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Antioxydant system genes in Euplotes sp

Diana Ferro
University of Münster, Germany
University of Camerino, Italy
Monday, November 9, 2015 to Friday, November 20, 2015

In the period between the 9th and the 20th of current month I took part in a brief research experience in Prof. Miceli laboratory at the University of Camerino. During these two weeks I had the opportunity to extend my current research on the antioxidant system in eukaryotic cells to other organisms belonging to the alveolata phylum.

My current research activity focuses on the evolution of glutathione peroxidase genes (gpx). This class of genes codifies for enzymes that are included in the antioxidant system and contributes to protect the cellular redox homeostasis. GPX enzymes use glutathione as a substrate during the catalytic reaction that removes peroxide from the cytoplasm. The evolution of gpx reconstructed by Margis and co-workers in 2008 highlights the presence of difficulties to identify a common ancestor for gpx isoforms. The absence of a mutual ancestor for some gene clusters could represent the result of duplication events, gene losses, horizontal gene transfers and evolutionary convergences. In particular, in 2008 a phylogenetic comparison between GPX proteins belonging to know metazoan sequences showed a curious distribution of the protozoan GPX sequences across the phylogenetic tree. They form two distinct clusters: one cluster contains isoforms with high similarity to the isoform 7 and 8 of vertebrates, the other cluster is represented by isoforms similar to the isoform 4 from vertebrate’s and other invertebrate’s GPX proteins.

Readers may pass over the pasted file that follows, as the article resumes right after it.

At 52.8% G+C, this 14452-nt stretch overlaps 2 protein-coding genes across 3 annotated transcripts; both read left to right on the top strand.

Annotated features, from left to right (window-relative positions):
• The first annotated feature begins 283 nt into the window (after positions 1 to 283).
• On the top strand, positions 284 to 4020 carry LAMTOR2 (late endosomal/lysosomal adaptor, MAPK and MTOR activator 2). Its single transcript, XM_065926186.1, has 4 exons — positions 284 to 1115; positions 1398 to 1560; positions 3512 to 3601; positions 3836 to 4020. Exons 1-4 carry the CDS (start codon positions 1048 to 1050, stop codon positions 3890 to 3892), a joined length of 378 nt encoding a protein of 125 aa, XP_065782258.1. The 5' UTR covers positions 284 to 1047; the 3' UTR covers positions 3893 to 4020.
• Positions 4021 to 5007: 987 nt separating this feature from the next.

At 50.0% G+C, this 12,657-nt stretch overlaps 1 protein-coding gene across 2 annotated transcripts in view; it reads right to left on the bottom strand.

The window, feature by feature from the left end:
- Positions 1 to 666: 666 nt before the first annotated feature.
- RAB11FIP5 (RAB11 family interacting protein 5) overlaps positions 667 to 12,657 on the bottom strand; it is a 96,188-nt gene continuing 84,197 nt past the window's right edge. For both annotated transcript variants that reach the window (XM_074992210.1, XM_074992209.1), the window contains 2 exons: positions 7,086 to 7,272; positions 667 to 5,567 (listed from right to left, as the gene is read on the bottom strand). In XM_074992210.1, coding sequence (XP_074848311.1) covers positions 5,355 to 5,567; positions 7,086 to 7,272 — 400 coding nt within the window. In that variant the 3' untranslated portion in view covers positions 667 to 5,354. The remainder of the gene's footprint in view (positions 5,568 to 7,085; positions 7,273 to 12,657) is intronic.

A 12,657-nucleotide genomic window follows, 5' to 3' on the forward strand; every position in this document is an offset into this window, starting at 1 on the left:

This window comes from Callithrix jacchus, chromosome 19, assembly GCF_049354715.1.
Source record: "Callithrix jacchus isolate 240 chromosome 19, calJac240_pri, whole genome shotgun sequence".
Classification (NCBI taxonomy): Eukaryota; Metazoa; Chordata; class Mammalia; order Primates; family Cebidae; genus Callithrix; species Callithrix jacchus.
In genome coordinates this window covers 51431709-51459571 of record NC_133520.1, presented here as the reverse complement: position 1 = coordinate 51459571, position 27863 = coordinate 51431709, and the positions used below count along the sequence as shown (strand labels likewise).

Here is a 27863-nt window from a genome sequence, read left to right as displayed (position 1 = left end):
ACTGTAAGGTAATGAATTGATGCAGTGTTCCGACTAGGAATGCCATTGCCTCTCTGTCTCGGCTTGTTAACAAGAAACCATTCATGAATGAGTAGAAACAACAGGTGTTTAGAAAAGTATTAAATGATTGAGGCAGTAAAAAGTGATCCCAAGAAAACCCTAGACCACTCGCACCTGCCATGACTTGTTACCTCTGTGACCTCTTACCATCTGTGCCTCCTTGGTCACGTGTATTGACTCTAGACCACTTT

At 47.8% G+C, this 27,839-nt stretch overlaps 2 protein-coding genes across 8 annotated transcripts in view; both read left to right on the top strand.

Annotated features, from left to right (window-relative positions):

In our days, this unusual and unexpected “evolutionary pattern" can be easily investigated adding new information from in-silico computational biotechnology. During my research experience in Camerino I applied my knowledge in handling transcriptomic and genomic data to analyze Euplotes crassus, Euplotes focardii and Euplotes harpa sequence databases (Data Author: Miceli et all., 2015; Petroni et al., 2015)*. Using a comparative approach, I performed a screening of the RNAseq databases in order to identify transcripts that can codify for GPX proteins. The collected sequences will be merged with Tetrahymena sp and Paramecium sp sequences and then, the alveolata GPx collection will be used for a Bayesian Phylogenetic Analysis that will provide a more complete evolutionary history for these antioxidant system genes in ciliates. Moreover, where a reference genome was available, the promoter region was identified and, using a custom python pipeline, putative conserved regulatory regions were mapped. In particular, I searched for conserved regulatory elements, that have strong relation with detoxification from reactive oxygen species, like: antioxidant responsive elements (ARE), half- AREs, xenobiotic regulatory elements (XRE) and metal responsive elements (MRE). All the data obtained during the two research weeks will be included in a manuscript in preparation that will provide new insights about the function and evolution of gpx genes in ciliates.


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